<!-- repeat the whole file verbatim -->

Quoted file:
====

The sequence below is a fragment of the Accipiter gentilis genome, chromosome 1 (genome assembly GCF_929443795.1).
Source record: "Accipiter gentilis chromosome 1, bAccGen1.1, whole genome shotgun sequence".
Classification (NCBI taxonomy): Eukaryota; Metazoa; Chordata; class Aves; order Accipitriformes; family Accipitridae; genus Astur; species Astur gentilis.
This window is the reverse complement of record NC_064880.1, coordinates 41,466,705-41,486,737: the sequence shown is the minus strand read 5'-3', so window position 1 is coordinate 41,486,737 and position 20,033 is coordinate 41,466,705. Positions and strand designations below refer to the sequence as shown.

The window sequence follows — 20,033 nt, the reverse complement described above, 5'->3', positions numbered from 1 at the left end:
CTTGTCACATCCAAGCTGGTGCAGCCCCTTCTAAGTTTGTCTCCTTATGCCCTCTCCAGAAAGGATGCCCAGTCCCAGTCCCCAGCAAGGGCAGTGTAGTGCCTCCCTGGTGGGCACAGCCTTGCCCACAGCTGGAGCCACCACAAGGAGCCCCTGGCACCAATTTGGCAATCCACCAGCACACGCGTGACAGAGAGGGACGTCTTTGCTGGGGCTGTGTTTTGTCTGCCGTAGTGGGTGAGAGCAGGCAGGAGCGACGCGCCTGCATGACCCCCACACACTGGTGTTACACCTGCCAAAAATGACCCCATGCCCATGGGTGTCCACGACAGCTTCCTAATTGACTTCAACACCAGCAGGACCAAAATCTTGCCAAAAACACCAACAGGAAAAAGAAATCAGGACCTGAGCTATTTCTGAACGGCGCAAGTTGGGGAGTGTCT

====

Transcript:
The sequence below is a fragment of the Accipiter gentilis genome, chromosome 1 (genome assembly GCF_929443795.1).
Source record: "Accipiter gentilis chromosome 1, bAccGen1.1, whole genome shotgun sequence".
Classification (NCBI taxonomy): Eukaryota; Metazoa; Chordata; class Aves; order Accipitriformes; family Accipitridae; genus Astur; species Astur gentilis.
This window is the reverse complement of record NC_064880.1, coordinates 41,466,705-41,486,737: the sequence shown is the minus strand read 5'-3', so window position 1 is coordinate 41,486,737 and position 20,033 is coordinate 41,466,705. Positions and strand designations below refer to the sequence as shown.

The window sequence follows — 20,033 nt, the reverse complement described above, 5'->3', positions numbered from 1 at the left end:
CTTGTCACATCCAAGCTGGTGCAGCCCCTTCTAAGTTTGTCTCCTTATGCCCTCTCCAGAAAGGATGCCCAGTCCCAGTCCCCAGCAAGGGCAGTGTAGTGCCTCCCTGGTGGGCACAGCCTTGCCCACAGCTGGAGCCACCACAAGGAGCCCCTGGCACCAATTTGGCAATCCACCAGCACACGCGTGACAGAGAGGGACGTCTTTGCTGGGGCTGTGTTTTGTCTGCCGTAGTGGGTGAGAGCAGGCAGGAGCGACGCGCCTGCATGACCCCCACACACTGGTGTTACACCTGCCAAAAATGACCCCATGCCCATGGGTGTCCACGACAGCTTCCTAATTGACTTCAACACCAGCAGGACCAAAATCTTGCCAAAAACACCAACAGGAAAAAGAAATCAGGACCTGAGCTATTTCTGAACGGCGCAAGTTGGGGAGTGTCT